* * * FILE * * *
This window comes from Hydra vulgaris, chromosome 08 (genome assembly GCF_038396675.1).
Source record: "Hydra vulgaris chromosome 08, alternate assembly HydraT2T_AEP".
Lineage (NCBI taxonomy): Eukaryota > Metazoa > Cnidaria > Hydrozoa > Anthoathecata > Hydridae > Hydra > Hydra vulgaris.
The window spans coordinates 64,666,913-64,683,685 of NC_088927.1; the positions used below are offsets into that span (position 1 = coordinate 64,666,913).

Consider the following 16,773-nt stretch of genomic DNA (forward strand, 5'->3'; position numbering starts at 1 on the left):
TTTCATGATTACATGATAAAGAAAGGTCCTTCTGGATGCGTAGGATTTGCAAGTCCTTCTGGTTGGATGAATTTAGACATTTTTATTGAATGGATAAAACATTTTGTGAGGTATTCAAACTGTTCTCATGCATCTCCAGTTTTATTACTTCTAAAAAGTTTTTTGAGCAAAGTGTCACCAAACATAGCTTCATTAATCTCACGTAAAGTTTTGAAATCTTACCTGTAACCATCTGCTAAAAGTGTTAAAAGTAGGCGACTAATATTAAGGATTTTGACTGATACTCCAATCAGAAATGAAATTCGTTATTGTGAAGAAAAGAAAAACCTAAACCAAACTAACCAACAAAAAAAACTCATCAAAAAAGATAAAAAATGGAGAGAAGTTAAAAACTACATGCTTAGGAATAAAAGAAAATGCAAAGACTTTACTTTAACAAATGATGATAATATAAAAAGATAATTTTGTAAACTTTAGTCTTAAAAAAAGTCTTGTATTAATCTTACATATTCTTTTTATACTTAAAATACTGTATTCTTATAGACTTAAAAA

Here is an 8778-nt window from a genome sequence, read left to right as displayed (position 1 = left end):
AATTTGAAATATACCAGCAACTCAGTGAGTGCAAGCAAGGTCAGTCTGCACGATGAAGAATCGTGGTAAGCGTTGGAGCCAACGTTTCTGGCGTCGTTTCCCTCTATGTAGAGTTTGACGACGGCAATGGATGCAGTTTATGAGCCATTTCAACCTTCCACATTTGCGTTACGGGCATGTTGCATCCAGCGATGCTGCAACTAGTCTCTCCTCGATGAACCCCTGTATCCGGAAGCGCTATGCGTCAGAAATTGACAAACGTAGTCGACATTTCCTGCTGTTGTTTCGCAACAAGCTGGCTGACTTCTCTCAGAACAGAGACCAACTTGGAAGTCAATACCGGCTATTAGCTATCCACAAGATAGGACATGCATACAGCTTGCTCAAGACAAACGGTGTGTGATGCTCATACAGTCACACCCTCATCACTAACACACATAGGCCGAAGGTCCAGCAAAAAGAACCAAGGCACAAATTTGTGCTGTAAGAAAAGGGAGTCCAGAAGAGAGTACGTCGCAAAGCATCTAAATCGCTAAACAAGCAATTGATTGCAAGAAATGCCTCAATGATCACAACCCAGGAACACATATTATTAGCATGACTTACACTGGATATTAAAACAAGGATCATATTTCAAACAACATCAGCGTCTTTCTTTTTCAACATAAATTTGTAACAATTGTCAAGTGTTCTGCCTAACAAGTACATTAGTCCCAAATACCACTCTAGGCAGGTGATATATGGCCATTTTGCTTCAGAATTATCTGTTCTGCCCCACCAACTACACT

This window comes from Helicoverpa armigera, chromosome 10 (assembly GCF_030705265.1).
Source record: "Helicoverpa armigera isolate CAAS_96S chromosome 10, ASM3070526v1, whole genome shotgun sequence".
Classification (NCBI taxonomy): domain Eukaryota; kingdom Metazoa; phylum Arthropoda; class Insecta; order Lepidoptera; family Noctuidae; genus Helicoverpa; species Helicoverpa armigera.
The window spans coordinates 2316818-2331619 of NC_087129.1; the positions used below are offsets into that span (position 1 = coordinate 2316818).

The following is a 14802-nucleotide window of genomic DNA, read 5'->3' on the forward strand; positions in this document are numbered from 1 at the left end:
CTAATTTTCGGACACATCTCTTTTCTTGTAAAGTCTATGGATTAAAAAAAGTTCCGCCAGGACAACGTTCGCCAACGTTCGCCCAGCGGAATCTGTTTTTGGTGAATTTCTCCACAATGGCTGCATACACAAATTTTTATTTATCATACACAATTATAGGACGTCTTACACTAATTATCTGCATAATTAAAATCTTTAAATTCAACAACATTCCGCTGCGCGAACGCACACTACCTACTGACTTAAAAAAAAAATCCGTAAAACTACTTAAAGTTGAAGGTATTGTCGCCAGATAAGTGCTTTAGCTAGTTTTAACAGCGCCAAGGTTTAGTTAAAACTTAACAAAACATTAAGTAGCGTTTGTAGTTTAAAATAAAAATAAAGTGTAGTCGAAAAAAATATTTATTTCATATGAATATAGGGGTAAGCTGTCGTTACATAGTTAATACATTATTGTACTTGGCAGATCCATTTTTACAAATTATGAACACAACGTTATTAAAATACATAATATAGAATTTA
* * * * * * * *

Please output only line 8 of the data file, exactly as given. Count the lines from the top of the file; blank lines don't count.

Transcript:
AATTTGAAATATACCAGCAACTCAGTGAGTGCAAGCAAGGTCAGTCTGCACGATGAAGAATCGTGGTAAGCGTTGGAGCCAACGTTTCTGGCGTCGTTTCCCTCTATGTAGAGTTTGACGACGGCAATGGATGCAGTTTATGAGCCATTTCAACCTTCCACATTTGCGTTACGGGCATGTTGCATCCAGCGATGCTGCAACTAGTCTCTCCTCGATGAACCCCTGTATCCGGAAGCGCTATGCGTCAGAAATTGACAAACGTAGTCGACATTTCCTGCTGTTGTTTCGCAACAAGCTGGCTGACTTCTCTCAGAACAGAGACCAACTTGGAAGTCAATACCGGCTATTAGCTATCCACAAGATAGGACATGCATACAGCTTGCTCAAGACAAACGGTGTGTGATGCTCATACAGTCACACCCTCATCACTAACACACATAGGCCGAAGGTCCAGCAAAAAGAACCAAGGCACAAATTTGTGCTGTAAGAAAAGGGAGTCCAGAAGAGAGTACGTCGCAAAGCATCTAAATCGCTAAACAAGCAATTGATTGCAAGAAATGCCTCAATGATCACAACCCAGGAACACATATTATTAGCATGACTTACACTGGATATTAAAACAAGGATCATATTTCAAACAACATCAGCGTCTTTCTTTTTCAACATAAATTTGTAACAATTGTCAAGTGTTCTGCCTAACAAGTACATTAGTCCCAAATACCACTCTAGGCAGGTGATATATGGCCATTTTGCTTCAGAATTATCTGTTCTGCCCCACCAACTACACT